Today a quick entry to talk about a twist on Machine Learning for the predictive maintenance problem.
The Microsoft Cortana Intelligence team wrote an interesting blog the other day: Evaluating Failure Prediction Models for Predictive Maintenance.
When you listen to all the buzz around Machine Learning, it sometimes feels as if we’ve solved all the ML problems and you just need to point your engine in the general direction of your data for it to spew some insights. Not yet.
That article highlights a challenge with predictive maintenance. Predictive maintenance is about predicting when a failure (of a device, hardware, process, etc.) will occur. But… you typically have very few failures: your data set is completely imbalanced between success samples and failure samples.
If you go heads on and train a model with your data set, a likely outcome is that your model will predict success %100 of the time. This is because it doesn’t get penalized that much by ignoring the few failures and gets rewarded by not missing any success.
Remember that Machine Learning is about optimizing a cost function over a sample set (training set). I like to draw the comparison with humans on a social system with metrics (e.g. bonus in a job, laws in society, etc.): humans will find any loophole in a metric in order to maximize it and rip the reward. So does Machine Learning. You therefore have to be on the lookout for those loopholes.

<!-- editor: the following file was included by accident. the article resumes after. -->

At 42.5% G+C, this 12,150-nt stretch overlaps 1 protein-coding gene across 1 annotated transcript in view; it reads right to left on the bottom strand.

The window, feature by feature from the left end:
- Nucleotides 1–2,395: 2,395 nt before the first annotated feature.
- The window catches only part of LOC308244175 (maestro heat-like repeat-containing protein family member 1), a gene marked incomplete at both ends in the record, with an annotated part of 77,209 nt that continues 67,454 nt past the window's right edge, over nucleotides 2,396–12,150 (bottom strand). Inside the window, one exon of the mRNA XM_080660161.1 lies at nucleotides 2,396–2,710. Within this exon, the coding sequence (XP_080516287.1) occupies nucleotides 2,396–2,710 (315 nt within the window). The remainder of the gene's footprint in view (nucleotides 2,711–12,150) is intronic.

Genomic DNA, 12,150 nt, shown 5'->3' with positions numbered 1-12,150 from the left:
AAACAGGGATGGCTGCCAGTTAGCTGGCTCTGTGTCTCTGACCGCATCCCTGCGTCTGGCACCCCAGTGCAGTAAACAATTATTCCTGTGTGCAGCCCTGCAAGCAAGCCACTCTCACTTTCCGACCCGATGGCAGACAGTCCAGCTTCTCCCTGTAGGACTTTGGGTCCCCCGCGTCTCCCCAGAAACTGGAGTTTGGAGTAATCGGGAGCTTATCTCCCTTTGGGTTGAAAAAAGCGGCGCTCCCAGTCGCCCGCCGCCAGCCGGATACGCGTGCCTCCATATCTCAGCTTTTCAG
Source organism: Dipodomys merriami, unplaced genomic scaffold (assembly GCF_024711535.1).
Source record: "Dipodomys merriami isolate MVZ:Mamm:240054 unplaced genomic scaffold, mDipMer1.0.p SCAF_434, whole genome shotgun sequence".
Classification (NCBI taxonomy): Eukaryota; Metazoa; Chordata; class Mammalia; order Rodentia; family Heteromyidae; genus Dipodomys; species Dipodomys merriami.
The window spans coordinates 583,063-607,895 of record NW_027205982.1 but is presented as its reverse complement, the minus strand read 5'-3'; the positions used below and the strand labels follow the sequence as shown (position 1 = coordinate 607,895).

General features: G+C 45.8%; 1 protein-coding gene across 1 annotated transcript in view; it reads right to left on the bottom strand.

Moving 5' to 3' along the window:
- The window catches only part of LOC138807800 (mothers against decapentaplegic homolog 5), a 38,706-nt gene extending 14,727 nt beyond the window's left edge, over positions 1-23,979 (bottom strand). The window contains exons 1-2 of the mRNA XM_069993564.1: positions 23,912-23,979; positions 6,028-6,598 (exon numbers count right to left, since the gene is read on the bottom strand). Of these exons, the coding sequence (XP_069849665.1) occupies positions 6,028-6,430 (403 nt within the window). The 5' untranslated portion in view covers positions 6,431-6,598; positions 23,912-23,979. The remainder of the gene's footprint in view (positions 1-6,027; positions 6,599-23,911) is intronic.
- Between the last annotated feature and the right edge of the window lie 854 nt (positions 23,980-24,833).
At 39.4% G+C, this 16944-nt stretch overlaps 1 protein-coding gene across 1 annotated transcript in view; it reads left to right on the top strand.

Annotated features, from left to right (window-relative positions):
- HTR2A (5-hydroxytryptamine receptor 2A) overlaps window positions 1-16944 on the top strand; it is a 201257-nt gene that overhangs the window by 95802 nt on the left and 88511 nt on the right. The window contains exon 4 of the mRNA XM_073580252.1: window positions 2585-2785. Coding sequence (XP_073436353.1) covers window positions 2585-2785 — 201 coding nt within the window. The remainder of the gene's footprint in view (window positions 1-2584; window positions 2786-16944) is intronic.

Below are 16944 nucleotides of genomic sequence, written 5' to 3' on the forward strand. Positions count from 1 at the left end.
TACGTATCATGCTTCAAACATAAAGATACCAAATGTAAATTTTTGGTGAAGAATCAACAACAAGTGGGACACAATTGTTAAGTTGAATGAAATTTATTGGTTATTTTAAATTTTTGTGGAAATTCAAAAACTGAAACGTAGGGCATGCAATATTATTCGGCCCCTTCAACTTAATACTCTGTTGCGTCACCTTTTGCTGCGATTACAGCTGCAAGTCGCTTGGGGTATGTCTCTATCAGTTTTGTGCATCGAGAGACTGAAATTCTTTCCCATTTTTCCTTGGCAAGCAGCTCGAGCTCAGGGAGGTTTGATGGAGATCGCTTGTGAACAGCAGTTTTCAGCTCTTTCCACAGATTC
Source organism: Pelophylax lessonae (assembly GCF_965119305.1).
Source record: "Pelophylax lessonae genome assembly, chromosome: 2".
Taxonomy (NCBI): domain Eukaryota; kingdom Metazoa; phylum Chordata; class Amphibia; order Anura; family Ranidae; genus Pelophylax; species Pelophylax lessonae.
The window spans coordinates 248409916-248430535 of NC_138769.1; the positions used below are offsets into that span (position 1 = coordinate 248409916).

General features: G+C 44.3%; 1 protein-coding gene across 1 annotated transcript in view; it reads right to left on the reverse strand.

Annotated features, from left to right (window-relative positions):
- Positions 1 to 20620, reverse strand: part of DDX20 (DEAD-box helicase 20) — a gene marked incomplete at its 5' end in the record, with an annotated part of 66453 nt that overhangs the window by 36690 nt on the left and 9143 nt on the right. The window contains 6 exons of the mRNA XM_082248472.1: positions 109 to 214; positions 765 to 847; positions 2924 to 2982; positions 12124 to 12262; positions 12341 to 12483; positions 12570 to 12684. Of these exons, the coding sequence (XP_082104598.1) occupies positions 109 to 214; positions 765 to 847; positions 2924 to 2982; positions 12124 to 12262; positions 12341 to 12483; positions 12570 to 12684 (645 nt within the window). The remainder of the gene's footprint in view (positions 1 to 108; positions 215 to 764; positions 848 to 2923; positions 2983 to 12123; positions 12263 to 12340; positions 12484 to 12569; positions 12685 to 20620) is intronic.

With predictive maintenance, failures often cost a lot of money, sometimes more than a false positive (i.e. a non-failure identified as a failure). For this reason, you don’t want to miss failures: you want to compensate for the imbalance in your data set.
The article, which I suggest you read in full when you’ll need to apply it, suggests 3 ways to compensate for the lack of failures in your data set:
- You can resample the failures to increase their occurrence ; for instance by using the Synthetic Minority Oversampling Technique (SMOTE) readily available in Azure ML.
- Tune the hyper-parameters of your model (e.g. by using a parameter sweep, also readily available in Azure ML) to optimize for recall.
- Change the metric to penalize false negative more than false positive.
This is just one of the many twists you have to think of when creating a predictive model.
My basic advice: make sure you not only ask the right question but with the right carrot & stick If a failure, to you, costs more than a success identified as a failure (i.e. a false positive), then factor this in to your model.